Monday came early but perfect out. I got up and ate breakfast in the morning shadow created by Mt. Hood. After packing up camp I was on the trail by 8:15 am. From Paradise Park it is about a 2700 feet drop down to the Sandy River crossing and Ramona Falls just a little further down the trail. The Sandy River crossing was aided by some logs laid across the river. The drainage created by the Sandy River shows just how large it can get. About a ½ mile further down the trail is Ramona Falls; a popular day hike destination. At this point the Timberline Trail goes a different direction from the main trail and even though it is longer, I followed the Timberline Trail up the Muddy Fork drainage and along Bald Mountain. The trail through this section is along the steep hillside and is kind of narrow in sections. At the Muddy Fork there were several crossings but none of them were too difficult. The trail then climbed up around Bald Mountain and across the Bald Face. An open section where the trail is narrow and views are impressive. While I was taking a picture I noticed a plume of smoke rising above the ridge on the north side of Mt. Hood. I was a bit worried after everything I had seen on the drive to the mountain.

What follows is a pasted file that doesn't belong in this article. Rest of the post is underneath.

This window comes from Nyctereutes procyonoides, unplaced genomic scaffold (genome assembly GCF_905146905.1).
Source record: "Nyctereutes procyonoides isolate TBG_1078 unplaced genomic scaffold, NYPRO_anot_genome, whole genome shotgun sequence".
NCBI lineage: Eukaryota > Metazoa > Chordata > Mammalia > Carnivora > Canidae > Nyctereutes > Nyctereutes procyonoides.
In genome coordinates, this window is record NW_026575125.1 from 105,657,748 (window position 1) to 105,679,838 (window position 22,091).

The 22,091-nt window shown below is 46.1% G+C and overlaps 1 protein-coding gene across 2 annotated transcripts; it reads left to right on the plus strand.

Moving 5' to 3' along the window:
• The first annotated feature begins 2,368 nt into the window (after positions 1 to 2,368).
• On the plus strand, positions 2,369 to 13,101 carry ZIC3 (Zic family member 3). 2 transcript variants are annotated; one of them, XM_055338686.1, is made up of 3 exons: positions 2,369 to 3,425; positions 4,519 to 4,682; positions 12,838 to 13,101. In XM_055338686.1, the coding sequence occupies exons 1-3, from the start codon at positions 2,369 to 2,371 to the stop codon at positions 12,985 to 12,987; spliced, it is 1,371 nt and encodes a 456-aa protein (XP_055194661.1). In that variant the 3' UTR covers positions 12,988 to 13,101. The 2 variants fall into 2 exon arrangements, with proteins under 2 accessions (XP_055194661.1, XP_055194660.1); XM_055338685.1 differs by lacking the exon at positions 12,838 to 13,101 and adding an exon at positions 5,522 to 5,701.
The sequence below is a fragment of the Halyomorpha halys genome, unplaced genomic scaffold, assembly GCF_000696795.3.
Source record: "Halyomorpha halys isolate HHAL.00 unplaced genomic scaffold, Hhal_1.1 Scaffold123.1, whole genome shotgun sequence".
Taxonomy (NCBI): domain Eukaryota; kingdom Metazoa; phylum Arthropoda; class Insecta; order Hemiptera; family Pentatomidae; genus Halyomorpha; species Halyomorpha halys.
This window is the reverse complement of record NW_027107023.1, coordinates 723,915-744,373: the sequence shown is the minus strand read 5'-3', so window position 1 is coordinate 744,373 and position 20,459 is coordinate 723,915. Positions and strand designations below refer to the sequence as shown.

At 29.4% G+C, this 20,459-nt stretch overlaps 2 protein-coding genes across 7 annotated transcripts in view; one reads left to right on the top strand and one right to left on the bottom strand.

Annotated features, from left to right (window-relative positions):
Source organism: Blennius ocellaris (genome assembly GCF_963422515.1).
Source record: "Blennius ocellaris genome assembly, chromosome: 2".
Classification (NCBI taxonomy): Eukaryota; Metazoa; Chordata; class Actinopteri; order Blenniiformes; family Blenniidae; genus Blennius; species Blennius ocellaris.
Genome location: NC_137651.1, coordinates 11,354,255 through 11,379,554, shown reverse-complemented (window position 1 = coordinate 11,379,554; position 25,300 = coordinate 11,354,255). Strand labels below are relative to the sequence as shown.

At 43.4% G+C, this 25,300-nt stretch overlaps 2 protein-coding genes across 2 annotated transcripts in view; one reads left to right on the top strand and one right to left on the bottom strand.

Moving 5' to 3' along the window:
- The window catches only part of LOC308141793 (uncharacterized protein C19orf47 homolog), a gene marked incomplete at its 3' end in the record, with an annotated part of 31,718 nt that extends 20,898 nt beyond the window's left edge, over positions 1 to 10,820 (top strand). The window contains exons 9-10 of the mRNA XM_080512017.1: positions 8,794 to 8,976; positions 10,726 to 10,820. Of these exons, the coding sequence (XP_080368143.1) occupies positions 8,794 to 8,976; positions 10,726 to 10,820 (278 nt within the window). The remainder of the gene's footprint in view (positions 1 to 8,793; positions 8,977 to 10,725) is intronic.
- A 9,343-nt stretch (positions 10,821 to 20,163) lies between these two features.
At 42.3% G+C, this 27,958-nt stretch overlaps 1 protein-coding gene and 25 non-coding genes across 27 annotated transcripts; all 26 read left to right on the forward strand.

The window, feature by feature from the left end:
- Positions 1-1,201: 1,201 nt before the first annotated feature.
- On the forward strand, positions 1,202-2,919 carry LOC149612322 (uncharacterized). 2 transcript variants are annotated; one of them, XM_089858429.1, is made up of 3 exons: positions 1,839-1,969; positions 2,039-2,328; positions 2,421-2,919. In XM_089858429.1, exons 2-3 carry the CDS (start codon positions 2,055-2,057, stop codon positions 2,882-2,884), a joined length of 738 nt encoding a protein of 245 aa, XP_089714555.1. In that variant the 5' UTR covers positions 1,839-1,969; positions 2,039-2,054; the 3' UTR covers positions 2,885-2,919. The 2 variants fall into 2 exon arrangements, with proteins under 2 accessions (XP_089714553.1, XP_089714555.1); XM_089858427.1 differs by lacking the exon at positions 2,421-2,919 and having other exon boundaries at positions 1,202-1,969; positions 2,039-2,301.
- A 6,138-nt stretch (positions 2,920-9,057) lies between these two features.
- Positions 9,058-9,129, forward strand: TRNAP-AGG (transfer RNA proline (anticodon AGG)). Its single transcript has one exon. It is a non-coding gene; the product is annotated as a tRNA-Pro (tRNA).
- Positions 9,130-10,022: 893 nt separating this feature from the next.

At mile 10 for the day I got to a junction with the Pacific Crest Trail where the Timberline Trail separates for good and goes to the east. I took a break and ate my lunch before continuing on. The trail from here climbs up to Cairn Basin about 3 miles away. I was planning on calling this camp for the evening and since I had already got so much out of the way early in the day I was looking forward to an afternoon to relax. About a ½ a mile from Cairn Basin I ran into a Park Ranger who informed me that they just closed the trail from the Mazama Trail to the Cloud Cap. The Dollar Lake forest fire which was only 3 acres on Friday decided to blow up on Monday and was now on several ridges. I was at mile 19 on the route and instead of going around the mountain I had to return the way a came. I decided to try to get back to the camps near Ramona Falls as I felt like that would be the safest and best options under the circumstances. This meant another 6 ½ miles back to the camp was going to be a 20 mile day. The first 3 miles were not too bad but I got progressively more exhausted over the last 3 ½ miles. I ended up slumping into camp around 7 pm and slowly made dinner and set up camp. By the time I arrived at camp there were some low level clouds rolling in so I decided to set up the tent with the fly for the night.